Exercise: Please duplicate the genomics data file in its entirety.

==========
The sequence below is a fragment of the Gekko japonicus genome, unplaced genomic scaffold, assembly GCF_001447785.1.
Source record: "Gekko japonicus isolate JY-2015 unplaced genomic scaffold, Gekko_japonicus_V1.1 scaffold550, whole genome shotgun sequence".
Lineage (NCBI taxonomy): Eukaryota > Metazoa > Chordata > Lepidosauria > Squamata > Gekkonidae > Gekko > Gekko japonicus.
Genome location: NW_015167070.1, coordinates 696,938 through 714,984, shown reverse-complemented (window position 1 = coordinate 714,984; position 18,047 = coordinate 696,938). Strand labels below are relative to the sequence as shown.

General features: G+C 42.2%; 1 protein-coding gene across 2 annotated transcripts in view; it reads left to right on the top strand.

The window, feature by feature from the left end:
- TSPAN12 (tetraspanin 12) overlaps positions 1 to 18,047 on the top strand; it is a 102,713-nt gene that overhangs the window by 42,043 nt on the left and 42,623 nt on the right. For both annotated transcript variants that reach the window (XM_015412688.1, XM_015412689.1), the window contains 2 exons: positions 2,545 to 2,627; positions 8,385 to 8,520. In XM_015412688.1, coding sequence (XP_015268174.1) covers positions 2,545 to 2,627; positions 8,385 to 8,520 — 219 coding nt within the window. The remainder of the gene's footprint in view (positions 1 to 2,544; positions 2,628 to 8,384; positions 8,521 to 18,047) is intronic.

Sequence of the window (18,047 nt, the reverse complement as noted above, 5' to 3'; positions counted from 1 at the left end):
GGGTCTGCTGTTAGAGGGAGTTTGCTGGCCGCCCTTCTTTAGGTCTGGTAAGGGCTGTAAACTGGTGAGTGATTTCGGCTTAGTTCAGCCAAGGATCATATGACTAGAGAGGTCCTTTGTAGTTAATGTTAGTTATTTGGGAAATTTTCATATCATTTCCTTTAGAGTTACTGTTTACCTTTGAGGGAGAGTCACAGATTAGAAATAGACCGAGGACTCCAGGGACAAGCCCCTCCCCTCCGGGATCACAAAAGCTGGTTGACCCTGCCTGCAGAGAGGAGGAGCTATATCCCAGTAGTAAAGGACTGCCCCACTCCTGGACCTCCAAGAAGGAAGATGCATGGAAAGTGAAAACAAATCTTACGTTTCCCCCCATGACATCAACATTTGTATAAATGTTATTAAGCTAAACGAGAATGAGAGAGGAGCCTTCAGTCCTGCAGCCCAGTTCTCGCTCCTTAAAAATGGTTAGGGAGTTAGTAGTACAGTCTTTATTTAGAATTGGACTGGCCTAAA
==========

The sequence below is a fragment of the Gekko japonicus genome, unplaced genomic scaffold, assembly GCF_001447785.1.
Source record: "Gekko japonicus isolate JY-2015 unplaced genomic scaffold, Gekko_japonicus_V1.1 scaffold550, whole genome shotgun sequence".
Lineage (NCBI taxonomy): Eukaryota > Metazoa > Chordata > Lepidosauria > Squamata > Gekkonidae > Gekko > Gekko japonicus.
Genome location: NW_015167070.1, coordinates 696,938 through 714,984, shown reverse-complemented (window position 1 = coordinate 714,984; position 18,047 = coordinate 696,938). Strand labels below are relative to the sequence as shown.

General features: G+C 42.2%; 1 protein-coding gene across 2 annotated transcripts in view; it reads left to right on the top strand.

The window, feature by feature from the left end:
- TSPAN12 (tetraspanin 12) overlaps positions 1 to 18,047 on the top strand; it is a 102,713-nt gene that overhangs the window by 42,043 nt on the left and 42,623 nt on the right. For both annotated transcript variants that reach the window (XM_015412688.1, XM_015412689.1), the window contains 2 exons: positions 2,545 to 2,627; positions 8,385 to 8,520. In XM_015412688.1, coding sequence (XP_015268174.1) covers positions 2,545 to 2,627; positions 8,385 to 8,520 — 219 coding nt within the window. The remainder of the gene's footprint in view (positions 1 to 2,544; positions 2,628 to 8,384; positions 8,521 to 18,047) is intronic.

Sequence of the window (18,047 nt, the reverse complement as noted above, 5' to 3'; positions counted from 1 at the left end):
GGGTCTGCTGTTAGAGGGAGTTTGCTGGCCGCCCTTCTTTAGGTCTGGTAAGGGCTGTAAACTGGTGAGTGATTTCGGCTTAGTTCAGCCAAGGATCATATGACTAGAGAGGTCCTTTGTAGTTAATGTTAGTTATTTGGGAAATTTTCATATCATTTCCTTTAGAGTTACTGTTTACCTTTGAGGGAGAGTCACAGATTAGAAATAGACCGAGGACTCCAGGGACAAGCCCCTCCCCTCCGGGATCACAAAAGCTGGTTGACCCTGCCTGCAGAGAGGAGGAGCTATATCCCAGTAGTAAAGGACTGCCCCACTCCTGGACCTCCAAGAAGGAAGATGCATGGAAAGTGAAAACAAATCTTACGTTTCCCCCCATGACATCAACATTTGTATAAATGTTATTAAGCTAAACGAGAATGAGAGAGGAGCCTTCAGTCCTGCAGCCCAGTTCTCGCTCCTTAAAAATGGTTAGGGAGTTAGTAGTACAGTCTTTATTTAGAATTGGACTGGCCTAAA